# Does the sum of two independent exponentially distributed random variables with different rate parameters follow a gamma distribution?

Suppose we have two independent exponentially distributed random variables with means $$400$$ and $$200$$, so that their respective rate parameters are $$1/400$$ and $$1/200$$. Do these random variables then follow a gamma distribution with shape parameter equal to $$2$$ and rate parameter equal to $$1/300$$?

I know that two independent exponentially distributed random variables with the same rate parameter follow a gamma distribution with shape parameter equal to the amount of exponential r.v.'s involved and rate parameter equal to the rate parameter of those exponential r.v.'s, but what about exponentially distributed r.v.'s with different rate parameters?

I looked online but could not find the answer, so I suppose that the answer is no. Is there a simple way to get the convoluted distribution of two exponentially distributed r.v.'s with different rate parameters?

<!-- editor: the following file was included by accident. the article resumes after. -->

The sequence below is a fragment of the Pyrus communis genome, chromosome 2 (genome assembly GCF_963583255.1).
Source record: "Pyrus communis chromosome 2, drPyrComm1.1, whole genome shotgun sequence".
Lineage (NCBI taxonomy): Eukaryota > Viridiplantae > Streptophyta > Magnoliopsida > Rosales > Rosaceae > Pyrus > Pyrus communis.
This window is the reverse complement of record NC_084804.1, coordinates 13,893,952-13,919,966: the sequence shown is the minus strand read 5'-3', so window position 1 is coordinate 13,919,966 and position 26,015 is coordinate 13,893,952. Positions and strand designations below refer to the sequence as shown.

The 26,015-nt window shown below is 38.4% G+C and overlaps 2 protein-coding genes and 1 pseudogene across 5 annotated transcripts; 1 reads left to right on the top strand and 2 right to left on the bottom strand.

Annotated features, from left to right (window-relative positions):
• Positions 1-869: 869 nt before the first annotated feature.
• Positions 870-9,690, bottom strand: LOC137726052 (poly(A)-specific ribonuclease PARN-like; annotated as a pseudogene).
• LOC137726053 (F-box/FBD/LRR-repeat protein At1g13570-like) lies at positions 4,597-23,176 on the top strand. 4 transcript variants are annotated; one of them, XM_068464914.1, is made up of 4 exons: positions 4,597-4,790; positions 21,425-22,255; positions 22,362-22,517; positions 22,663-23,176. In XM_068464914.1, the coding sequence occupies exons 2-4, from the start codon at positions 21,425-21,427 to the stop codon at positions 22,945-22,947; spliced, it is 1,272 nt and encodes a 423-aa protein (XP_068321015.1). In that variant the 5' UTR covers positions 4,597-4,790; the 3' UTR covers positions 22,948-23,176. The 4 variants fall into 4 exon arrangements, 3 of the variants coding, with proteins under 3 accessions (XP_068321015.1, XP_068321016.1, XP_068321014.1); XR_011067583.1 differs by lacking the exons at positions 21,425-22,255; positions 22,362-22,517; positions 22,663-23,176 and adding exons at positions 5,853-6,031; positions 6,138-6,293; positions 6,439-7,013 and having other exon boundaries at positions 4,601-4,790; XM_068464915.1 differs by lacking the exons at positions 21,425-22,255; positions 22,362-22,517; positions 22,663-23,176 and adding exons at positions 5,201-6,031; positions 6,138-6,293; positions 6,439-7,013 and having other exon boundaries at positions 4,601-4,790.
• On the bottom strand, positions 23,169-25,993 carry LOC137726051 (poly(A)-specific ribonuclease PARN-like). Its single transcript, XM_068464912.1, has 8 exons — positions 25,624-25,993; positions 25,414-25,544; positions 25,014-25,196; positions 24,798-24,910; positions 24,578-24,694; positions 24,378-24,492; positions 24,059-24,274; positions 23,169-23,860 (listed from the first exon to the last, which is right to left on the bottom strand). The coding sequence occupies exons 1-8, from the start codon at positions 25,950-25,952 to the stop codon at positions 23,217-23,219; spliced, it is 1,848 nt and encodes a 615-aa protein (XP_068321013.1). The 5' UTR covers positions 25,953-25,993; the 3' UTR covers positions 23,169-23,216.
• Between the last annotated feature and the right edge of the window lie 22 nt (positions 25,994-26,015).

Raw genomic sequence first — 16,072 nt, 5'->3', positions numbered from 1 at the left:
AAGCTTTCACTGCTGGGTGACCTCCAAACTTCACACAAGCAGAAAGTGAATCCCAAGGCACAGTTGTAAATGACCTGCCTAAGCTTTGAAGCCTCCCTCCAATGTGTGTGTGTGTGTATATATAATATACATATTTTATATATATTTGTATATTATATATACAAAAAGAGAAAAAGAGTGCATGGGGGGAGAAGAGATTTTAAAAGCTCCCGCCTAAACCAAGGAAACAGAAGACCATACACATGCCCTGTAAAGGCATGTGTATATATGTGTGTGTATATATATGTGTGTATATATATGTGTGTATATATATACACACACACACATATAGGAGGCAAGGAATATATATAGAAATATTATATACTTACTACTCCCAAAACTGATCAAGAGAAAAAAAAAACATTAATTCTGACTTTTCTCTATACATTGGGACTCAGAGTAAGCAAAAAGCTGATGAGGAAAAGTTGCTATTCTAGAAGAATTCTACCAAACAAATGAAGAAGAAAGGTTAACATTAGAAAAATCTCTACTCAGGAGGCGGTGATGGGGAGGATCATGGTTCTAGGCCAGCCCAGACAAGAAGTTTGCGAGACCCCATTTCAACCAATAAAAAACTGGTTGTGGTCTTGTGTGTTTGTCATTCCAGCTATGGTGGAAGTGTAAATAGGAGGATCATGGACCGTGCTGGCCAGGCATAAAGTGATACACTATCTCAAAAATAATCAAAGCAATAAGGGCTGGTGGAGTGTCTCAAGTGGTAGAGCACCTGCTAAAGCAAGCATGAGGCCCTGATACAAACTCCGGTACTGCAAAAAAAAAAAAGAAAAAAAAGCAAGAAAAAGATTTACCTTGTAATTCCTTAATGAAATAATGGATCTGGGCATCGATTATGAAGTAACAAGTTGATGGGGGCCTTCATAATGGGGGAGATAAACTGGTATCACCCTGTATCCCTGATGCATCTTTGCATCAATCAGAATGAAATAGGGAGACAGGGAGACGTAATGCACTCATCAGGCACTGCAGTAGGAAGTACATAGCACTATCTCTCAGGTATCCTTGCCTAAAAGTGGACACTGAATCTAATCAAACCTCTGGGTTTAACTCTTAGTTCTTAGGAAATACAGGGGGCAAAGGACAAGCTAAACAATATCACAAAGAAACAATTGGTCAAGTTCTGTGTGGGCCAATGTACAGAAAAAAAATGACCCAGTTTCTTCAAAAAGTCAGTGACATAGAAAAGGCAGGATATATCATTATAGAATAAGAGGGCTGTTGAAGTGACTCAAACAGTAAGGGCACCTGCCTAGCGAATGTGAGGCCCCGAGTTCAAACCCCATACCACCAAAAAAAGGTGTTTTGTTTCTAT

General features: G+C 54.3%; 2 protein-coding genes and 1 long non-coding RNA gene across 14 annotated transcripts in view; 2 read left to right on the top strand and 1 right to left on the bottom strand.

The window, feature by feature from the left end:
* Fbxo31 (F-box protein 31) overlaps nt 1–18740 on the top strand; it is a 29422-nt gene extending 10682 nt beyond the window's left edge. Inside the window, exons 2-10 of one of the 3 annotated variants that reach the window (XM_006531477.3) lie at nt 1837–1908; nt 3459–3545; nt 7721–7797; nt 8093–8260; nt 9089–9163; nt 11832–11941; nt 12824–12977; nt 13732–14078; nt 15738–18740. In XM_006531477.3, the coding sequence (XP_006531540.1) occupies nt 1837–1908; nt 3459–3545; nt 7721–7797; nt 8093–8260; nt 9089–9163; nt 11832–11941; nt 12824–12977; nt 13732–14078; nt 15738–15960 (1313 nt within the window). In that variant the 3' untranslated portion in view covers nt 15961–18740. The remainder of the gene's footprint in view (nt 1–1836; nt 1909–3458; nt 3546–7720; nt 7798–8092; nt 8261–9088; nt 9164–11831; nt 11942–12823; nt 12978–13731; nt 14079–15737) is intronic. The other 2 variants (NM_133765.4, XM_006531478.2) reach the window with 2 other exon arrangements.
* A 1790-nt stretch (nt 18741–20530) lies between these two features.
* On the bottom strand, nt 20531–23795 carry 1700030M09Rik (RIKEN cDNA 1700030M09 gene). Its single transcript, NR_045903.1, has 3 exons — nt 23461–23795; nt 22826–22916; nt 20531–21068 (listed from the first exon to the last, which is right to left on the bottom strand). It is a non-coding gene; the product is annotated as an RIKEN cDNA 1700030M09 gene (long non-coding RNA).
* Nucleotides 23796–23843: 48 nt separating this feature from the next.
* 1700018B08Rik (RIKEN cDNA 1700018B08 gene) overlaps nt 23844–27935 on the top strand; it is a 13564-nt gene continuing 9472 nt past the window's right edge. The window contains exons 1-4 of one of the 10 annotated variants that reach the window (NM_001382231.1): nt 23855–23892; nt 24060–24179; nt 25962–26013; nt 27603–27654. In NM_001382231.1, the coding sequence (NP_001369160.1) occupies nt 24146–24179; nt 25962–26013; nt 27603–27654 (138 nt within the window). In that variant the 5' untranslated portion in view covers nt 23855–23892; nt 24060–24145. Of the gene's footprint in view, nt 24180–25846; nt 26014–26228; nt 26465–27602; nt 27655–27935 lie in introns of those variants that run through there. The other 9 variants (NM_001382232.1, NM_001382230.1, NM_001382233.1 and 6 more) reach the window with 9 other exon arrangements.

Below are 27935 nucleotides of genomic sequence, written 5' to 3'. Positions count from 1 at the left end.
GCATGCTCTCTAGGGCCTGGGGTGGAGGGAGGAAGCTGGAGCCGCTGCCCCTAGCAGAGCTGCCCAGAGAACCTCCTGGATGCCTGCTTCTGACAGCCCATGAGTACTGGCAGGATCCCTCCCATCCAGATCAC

• A general answer to this question is given at stats.stackexchange.com/questions/72479. It applies because exponential variables have $\Gamma(1)$ distributions.
– whuber
Jun 13, 2019 at 14:11

If $$X\sim \exp(\lambda_1)$$, $$Y\sim\exp(\lambda_2)$$ and $$\lambda_1\neq\lambda_2$$, the sum $$Z=X+Y$$ has pdf given by the convolution \begin{align} f_Z(z) &=\int_{-\infty}^\infty f_Y(z-x)f_X(x)dx \\&=\lambda_1\lambda_2\int_0^z e^{-\lambda_2(z-x)}e^{-\lambda_1x}dx \\&=\lambda_1\lambda_2 e^{-\lambda_2z}\int_0^z e^{-(\lambda_1-\lambda_2)x}dx \\&=\frac{\lambda_1\lambda_2}{\lambda_1-\lambda_2} e^{-\lambda_2z}(1- e^{-(\lambda_1-\lambda_2)z}) \\&=\frac{\lambda_1\lambda_2}{\lambda_1-\lambda_2} (e^{-\lambda_2z} - e^{-\lambda_1z}) \end{align} which is the two-parameter hypoexponential distribution.